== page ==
What alcohol should you use?
When it comes to the alcohol for your homemade vanilla extract, you have a few options.
I typically prefer to use vodka, since it is flavorless and really lets the vanilla beans shine through.
However, you can also use bourbon, rum, or brandy. Just keep in mind that each of those has its own flavor base already, so the final extract will have some of those flavors along with flavor of the vanilla.
Making your own vanilla
Here’s everything you will need to make your own vanilla extract:
- A large sterilized jar or bottle with a tight, secure lid
- Sharp paring knife
- Vanilla beans in your favorite variety (rule of thumb is 1 bean per ⅓ cup of alcohol)
- Alcohol of choice (vodka, bourbon, rum, or brandy)
As you probably noted, you can make as much or as little vanilla extract as you want, simply by increasing the amount of beans and alcohol.
For example, if you want to make 1 cup of extract, you would need 3 beans and 1 cup (8 ounces) of alcohol.
If you want to make a quart of extract, you would need 12 beans and 4 cups of alcohol.
Start by using your knife to split each vanilla bean in half lengthwise, leaving about ½ inch at each end intact.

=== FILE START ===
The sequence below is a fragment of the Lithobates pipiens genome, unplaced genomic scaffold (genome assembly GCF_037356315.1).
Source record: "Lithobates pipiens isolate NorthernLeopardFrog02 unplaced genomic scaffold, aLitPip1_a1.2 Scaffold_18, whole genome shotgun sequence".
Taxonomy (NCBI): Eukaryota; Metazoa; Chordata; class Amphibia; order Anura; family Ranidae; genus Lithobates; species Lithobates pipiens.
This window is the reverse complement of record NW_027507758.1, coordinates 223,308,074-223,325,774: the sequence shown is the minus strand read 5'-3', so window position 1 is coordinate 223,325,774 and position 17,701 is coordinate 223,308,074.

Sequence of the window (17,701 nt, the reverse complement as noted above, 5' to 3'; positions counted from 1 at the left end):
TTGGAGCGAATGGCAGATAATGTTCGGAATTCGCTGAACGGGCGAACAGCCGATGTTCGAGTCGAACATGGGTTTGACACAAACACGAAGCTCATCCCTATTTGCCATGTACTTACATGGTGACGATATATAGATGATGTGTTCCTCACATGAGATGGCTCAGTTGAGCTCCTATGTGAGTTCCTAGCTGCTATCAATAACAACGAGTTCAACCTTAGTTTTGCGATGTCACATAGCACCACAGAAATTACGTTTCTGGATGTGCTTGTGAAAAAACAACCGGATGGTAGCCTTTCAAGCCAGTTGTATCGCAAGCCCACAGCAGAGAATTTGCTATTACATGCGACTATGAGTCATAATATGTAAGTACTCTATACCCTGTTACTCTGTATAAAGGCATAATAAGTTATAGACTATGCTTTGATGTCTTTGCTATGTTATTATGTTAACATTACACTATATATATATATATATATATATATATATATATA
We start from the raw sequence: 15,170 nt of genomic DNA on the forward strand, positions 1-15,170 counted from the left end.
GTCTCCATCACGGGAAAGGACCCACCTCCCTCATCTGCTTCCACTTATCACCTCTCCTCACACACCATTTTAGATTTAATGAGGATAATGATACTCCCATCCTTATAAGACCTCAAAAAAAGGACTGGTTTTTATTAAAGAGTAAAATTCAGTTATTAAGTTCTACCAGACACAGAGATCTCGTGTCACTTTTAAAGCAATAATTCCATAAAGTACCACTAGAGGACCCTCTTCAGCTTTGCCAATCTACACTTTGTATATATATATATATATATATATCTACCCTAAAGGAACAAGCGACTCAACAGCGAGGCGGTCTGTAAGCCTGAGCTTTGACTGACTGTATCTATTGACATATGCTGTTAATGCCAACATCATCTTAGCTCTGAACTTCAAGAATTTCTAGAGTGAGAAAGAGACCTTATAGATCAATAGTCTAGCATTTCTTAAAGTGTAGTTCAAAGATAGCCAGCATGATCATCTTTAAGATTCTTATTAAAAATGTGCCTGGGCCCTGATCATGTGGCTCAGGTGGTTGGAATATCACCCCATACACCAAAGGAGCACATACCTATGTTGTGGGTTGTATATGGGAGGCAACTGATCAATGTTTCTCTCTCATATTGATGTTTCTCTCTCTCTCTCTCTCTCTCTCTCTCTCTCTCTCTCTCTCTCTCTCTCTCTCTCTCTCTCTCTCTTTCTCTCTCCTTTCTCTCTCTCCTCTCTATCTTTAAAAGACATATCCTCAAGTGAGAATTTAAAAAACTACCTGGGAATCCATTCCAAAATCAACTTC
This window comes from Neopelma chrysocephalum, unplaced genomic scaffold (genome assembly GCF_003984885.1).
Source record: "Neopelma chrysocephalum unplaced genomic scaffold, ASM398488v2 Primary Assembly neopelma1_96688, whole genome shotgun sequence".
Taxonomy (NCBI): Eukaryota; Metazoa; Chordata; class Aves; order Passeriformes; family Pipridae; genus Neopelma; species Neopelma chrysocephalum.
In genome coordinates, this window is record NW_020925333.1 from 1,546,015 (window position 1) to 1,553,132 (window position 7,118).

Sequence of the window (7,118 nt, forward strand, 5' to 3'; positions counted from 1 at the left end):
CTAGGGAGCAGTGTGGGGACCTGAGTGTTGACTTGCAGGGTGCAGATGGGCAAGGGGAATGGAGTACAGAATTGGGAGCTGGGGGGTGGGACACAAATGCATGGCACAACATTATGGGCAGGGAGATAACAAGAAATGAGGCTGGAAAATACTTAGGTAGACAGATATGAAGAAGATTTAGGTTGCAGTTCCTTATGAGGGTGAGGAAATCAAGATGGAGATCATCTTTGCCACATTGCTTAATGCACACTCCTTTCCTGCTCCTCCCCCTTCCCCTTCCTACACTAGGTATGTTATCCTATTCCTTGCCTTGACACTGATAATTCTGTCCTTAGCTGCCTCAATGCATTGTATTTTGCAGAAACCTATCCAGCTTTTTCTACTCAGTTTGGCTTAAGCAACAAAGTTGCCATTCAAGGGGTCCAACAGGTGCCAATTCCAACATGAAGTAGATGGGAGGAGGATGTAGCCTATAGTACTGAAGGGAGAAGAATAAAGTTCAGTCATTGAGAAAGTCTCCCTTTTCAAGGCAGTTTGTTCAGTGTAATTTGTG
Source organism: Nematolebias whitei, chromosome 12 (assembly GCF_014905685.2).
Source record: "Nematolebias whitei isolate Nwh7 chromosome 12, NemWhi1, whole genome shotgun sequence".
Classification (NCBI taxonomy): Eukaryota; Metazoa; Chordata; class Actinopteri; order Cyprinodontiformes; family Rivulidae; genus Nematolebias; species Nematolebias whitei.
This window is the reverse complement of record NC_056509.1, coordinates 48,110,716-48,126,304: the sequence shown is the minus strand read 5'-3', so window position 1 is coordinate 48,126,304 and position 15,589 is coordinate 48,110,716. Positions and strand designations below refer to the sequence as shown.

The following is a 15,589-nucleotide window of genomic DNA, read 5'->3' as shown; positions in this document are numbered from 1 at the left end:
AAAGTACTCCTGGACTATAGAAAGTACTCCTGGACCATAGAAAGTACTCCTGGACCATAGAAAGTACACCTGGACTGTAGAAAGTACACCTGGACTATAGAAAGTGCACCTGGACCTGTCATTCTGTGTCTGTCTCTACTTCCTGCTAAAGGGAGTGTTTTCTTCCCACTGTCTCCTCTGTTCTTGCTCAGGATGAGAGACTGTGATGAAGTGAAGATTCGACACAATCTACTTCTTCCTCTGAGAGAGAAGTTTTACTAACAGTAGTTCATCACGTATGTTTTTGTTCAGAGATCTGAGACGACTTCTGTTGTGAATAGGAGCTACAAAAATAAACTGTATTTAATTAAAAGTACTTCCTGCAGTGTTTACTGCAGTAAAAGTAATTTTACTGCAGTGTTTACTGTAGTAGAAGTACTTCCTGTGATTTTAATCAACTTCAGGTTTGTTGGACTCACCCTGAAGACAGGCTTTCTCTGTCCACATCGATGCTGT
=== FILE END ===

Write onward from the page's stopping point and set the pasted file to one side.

Add the split beans to your sterilized bottle or jar (a mason jar does perfectly fine for this!) and cover with the alcohol.
Close the jar or bottle tightly and store in a cool, dry place for at least 6-8 weeks. Give the jar a shake every week or so.
Once the extract has sat for 6-8 weeks, it’s ready to use.
There’s no need to take the beans out of the jar – as you use the vanilla, simply top it off with a bit more of the alcohol to replace what you have used. If you eventually notice the flavor of the extract is not as strong as you’d like, you can replace the old beans with fresh ones.
If you are making this extract for your own use, feel free to store it in the jar or bottle you made it in. Just make sure to store it in a cool, dry place out of direct sunlight – just like you would store the vanilla extract you’d buy.
Give the jar or bottle a shake before using it to redistribute any vanilla solids that may have settled at the bottom.
The vanilla will keep more or less indefinitely – just make sure to keep the beans themselves covered with alcohol, and check the jar periodically for any mold. If you see any mold or it starts to smell “off,” throw it away immediately.
What bottles should you use?
You can also bottle up the finished extract to give as holiday gifts or hostess gifts!
I love to use 4-ounce amber glass bottles for packaging the extract up as gifts. Amber bottles will help protect the extract from sunlight, and they look so pretty and professional!
The bottles linked above are the ones used in these photos.
Labeling your extract
If you’re giving the extract as a gift, make sure you add a pretty label so your recipient knows what’s in the bottle!
I like to use 2.5-inch white circle Avery labels and the free pdf printable below to make the pretty labels you see in these photos.
Whether you make your homemade vanilla extract for your own use or to share with your loved ones, I can guarantee this is something you’ll find yourself making time and time again!